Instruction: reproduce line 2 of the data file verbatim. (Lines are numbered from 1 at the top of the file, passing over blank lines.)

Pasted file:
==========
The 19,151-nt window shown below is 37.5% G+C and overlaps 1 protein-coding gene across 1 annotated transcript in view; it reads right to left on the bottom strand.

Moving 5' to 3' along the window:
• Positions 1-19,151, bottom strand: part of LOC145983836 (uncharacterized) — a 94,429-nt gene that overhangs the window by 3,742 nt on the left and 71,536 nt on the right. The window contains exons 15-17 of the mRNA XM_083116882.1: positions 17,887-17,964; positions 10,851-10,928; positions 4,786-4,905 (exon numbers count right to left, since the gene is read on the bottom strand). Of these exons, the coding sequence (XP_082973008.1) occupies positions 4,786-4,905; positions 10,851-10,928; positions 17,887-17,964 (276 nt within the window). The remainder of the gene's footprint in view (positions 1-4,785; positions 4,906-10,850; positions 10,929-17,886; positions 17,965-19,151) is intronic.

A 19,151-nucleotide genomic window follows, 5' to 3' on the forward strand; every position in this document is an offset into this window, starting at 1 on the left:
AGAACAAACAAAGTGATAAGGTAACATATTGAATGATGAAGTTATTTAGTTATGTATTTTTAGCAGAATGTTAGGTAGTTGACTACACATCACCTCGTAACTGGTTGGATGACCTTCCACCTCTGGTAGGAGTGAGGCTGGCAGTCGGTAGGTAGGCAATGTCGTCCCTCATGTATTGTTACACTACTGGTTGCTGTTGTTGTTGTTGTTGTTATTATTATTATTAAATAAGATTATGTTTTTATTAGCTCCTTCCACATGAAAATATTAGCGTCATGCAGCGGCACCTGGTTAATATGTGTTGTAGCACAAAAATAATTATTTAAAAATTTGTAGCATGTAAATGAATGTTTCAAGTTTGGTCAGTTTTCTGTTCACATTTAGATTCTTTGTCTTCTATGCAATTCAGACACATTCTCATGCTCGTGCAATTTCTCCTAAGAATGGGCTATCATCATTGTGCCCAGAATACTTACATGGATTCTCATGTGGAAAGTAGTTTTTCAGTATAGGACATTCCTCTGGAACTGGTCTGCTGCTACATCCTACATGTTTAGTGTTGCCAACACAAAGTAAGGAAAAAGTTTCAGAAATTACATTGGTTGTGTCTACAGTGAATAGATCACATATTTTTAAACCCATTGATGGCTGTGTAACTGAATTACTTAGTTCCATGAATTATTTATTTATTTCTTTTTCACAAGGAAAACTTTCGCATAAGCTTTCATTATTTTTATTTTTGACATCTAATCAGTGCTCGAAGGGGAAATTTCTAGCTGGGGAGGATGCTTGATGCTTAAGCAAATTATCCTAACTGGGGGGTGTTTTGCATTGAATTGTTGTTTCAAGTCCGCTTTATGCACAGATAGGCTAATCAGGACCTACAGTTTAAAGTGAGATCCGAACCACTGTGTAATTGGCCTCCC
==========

Moving 5' to 3' along the window: